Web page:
Gentle Dentistry 173 Terrace Street, Haworth, NJ 07641 (201) 384-1611



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Posts for: March, 2016

By Gentle Dentistry, P.A.
March 28, 2016
Category: Dental Procedures
Tags: smoking  

Using tobacco products not only increases your risk of developing heart disease and other health issues but can also affect your oral smokinghealth. Bergen County, NJ, dentists Andrew Spector, DMD, FAGD, FICOI; Michael Migdal, DMD, FAGD, FICOI; Jennifer Hade, DMD; and Adam Brisman, DMD; at Gentle Dentistry, P.A., explain how smoking can damage your teeth and gums.

Smoking can increase your risk of cavities

Smoking can increase the amount of tartar you have on your teeth. Tartar, a hard deposit, builds up on your teeth if plaque isn't removed promptly and can lead to tooth decay and gum disease. Tartar is so hard that it can only be removed by your dentist.

Gum disease is more likely if you smoke or use tobacco

Gum disease is not only painful, but can also lead to tooth loss if it isn't successfully treated. Smokers are at increased risk for developing this disease and may experience more serious symptoms than non-smokers. Gum disease is caused by a bacterial infection that causes your gums to pull away from your teeth, forming spaces called pockets. If gum loss is severe, bone loss can occur. Unfortunately, bone loss tends to be more likely if you smoke. Smoking also slows healing, which can make gum disease difficult for your Bergen County, NJ dentists to treat.

Smoking can affect the success of dental implants

Dental implants offer an innovative, permanent way to replace missing teeth. With proper care, implants can last a lifetime, but implant failure can be an issue if you smoke. Smokers are more likely to develop peri-implantitis, an infection that can threaten the health of your implants.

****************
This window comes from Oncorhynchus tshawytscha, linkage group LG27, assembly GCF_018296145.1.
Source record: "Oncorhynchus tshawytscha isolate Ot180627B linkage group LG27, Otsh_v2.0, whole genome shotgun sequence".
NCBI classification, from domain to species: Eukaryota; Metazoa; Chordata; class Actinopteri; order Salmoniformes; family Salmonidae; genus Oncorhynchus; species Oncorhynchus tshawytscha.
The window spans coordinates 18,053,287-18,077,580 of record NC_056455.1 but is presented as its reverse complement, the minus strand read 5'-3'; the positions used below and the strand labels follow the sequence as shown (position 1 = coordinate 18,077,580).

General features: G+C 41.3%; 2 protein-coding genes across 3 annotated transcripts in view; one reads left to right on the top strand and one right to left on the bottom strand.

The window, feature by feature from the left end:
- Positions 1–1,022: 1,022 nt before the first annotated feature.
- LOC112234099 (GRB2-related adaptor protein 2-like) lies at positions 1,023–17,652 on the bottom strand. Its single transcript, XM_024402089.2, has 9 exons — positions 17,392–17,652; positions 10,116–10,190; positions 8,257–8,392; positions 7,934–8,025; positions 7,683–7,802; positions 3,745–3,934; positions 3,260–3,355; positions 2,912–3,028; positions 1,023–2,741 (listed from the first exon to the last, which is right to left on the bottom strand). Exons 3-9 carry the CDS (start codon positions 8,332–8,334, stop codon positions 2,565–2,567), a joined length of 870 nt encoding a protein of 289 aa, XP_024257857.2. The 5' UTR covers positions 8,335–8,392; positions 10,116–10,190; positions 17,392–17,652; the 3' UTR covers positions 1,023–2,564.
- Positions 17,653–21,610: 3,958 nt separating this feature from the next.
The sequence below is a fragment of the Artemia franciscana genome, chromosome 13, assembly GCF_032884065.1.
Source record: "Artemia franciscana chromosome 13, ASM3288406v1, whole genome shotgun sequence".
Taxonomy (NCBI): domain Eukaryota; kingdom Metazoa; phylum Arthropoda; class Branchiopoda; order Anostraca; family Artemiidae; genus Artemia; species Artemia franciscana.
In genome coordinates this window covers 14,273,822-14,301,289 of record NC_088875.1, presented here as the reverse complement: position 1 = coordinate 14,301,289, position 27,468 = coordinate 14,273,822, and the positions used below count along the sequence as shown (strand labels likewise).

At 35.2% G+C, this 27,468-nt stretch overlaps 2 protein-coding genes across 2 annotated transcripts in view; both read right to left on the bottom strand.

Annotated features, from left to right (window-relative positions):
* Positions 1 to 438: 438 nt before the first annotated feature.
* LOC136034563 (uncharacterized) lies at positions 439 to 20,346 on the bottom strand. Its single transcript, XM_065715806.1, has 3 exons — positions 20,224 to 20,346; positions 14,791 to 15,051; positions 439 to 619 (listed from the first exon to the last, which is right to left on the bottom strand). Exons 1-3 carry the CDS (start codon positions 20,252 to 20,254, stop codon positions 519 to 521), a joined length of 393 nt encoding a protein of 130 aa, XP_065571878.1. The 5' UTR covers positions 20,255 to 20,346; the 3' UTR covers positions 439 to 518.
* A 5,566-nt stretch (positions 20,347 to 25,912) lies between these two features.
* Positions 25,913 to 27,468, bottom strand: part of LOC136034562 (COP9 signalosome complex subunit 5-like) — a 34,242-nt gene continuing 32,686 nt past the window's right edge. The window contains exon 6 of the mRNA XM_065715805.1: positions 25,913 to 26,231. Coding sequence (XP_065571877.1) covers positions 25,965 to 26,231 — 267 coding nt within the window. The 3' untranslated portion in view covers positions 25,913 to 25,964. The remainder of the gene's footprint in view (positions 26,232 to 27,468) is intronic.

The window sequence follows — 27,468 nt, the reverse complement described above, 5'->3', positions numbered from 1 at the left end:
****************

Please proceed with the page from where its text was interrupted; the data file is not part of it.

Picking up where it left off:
Smoking and tobacco use increases your cancer risk

Smoking or chewing tobacco increases your risk of developing cancerous tumors in your mouth, larynx or the back of your throat. Your risk is greater if you have been using tobacco for many years.

Regular dental exams and cleanings are particularly important if you smoke. Call your Bergen County, NJ, dentists at Gentle Dentistry, P.C., at (201) 384-1611 to schedule an appointment today.

By Gentle Dentistry, P.A.
March 26, 2016
Category: Dental Procedures
Tags: celebrity smiles   braces  

Have you started orthodontic treatment recently? Are you having a little trouble getting used to your braces? If so, you are not alone: Everybody goes through an adjustment period during which they momentarily wonder if they’ll really ever get used to this. Don’t worry — you will! And we’ve never heard anyone say, on the day their braces come off and their new smile is revealed, that they aren’t glad they went the distance. Just ask Houston Rockets all-star center Dwight Howard, who discussed his own orthodontic treatment in a recent interview.

“I’m sure I was no different than anyone else who has ever had braces,” he told Mediaplanet. “At first I hated them so much… That changed once I got used to them and I actually grew to love them.” What’s Howard’s advice? “Do exactly what your orthodontist says and know that the outcome is well worth it in the end.” We couldn’t agree more! Here are some tips for wearing braces comfortably:

  • Hard & Chewy Foods: If you love fresh fruits and vegetables, that’s great; there’s no reason to give them up, just the really hard ones. You don’t want to bite into an apple or carrot or any other hard foods like bagels and pizza that have any “size” to them. Small pieces may be ok as long as they can’t bend your wires. Chewy, sticky candy should really be avoided completely. Same with soda, sports drinks and so-called energy drinks because they contain acids that promote tooth decay and can cause a lot of damage around the braces.